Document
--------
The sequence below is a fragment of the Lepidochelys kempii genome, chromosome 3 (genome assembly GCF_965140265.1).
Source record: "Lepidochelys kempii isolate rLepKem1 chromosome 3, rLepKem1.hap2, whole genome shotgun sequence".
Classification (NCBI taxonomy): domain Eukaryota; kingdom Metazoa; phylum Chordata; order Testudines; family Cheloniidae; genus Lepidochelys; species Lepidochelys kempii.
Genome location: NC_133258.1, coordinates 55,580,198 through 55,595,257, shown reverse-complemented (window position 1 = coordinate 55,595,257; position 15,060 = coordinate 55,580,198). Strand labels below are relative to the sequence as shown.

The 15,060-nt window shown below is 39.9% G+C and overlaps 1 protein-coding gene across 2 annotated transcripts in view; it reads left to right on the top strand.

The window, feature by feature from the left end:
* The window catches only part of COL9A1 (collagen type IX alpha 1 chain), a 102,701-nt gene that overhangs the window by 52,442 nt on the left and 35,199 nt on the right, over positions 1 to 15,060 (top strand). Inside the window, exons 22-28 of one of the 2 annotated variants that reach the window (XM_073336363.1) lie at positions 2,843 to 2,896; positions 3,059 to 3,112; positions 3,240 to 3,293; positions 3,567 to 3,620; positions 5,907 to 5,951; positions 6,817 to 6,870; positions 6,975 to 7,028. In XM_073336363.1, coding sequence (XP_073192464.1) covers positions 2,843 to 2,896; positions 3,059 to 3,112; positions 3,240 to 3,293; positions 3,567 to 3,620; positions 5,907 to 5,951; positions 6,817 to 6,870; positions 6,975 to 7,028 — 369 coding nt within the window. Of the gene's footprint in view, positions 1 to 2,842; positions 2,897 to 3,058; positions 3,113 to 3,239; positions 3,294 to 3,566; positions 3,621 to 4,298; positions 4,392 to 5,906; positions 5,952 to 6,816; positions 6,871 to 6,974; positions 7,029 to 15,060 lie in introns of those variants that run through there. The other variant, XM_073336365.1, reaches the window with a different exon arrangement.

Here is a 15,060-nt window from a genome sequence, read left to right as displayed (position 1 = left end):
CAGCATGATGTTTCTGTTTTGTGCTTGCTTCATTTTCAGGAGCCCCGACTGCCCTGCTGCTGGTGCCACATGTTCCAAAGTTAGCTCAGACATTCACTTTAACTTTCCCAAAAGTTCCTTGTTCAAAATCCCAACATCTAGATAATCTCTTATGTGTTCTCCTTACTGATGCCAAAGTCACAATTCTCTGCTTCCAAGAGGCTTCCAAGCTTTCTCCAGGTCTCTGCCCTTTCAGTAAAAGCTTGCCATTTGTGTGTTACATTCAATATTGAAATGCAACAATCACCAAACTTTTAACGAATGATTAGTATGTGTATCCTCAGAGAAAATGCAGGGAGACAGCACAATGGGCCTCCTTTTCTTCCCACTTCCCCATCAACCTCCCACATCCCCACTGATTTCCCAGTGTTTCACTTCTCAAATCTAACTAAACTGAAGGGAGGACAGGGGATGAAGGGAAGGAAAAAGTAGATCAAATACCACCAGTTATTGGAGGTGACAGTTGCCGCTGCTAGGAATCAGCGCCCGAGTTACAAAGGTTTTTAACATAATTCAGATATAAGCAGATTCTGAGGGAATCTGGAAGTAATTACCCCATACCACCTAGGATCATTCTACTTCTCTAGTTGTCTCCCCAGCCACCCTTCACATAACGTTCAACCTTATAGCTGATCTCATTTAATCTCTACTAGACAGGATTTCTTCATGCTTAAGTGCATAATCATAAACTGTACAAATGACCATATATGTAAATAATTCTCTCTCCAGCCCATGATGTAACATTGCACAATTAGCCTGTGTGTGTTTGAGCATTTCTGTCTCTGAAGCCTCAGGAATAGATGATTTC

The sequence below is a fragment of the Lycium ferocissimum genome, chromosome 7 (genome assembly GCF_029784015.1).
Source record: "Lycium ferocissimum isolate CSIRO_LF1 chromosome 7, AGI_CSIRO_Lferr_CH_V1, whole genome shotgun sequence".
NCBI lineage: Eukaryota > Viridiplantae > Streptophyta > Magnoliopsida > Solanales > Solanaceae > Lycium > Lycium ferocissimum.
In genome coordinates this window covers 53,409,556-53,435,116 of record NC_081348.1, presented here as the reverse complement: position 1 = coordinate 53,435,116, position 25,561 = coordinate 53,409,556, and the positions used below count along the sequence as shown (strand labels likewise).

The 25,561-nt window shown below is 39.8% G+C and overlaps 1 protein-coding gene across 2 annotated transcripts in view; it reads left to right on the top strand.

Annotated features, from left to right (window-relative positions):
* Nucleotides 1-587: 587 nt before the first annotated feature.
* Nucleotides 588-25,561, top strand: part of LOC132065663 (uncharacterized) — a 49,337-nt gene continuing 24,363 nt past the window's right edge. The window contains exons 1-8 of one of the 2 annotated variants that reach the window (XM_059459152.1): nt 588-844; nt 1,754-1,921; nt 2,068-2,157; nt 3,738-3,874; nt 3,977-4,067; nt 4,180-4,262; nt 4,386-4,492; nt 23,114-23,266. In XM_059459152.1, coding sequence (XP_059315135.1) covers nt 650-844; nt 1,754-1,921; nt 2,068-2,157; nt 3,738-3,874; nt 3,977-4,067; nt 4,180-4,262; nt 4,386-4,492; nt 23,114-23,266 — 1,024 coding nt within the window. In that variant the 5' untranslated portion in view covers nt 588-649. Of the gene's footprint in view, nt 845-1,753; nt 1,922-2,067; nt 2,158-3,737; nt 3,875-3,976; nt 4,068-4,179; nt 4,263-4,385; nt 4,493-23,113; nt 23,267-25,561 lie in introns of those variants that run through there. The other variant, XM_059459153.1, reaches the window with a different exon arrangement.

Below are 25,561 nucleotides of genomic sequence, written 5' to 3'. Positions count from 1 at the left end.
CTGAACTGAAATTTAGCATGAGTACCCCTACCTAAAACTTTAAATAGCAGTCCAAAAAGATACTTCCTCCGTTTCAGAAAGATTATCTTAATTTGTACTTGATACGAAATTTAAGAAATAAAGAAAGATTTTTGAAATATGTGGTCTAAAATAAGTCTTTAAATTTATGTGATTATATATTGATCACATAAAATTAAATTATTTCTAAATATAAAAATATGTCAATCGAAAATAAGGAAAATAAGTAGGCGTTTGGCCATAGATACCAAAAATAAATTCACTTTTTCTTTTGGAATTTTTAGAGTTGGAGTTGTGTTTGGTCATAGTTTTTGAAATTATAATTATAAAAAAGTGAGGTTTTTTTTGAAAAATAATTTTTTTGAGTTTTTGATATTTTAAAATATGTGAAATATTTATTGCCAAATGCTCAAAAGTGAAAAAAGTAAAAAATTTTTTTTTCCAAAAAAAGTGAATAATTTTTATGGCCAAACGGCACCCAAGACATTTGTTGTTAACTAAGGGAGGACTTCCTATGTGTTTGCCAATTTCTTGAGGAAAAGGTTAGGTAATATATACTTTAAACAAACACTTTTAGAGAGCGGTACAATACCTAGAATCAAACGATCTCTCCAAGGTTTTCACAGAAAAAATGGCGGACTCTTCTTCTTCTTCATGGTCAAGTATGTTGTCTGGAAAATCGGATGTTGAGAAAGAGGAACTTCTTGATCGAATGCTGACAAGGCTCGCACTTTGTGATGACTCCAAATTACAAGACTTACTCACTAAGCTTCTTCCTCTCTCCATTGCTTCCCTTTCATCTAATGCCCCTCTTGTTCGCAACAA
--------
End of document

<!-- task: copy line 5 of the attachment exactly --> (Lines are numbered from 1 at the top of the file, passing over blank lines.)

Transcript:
The 15,060-nt window shown below is 39.9% G+C and overlaps 1 protein-coding gene across 2 annotated transcripts in view; it reads left to right on the top strand.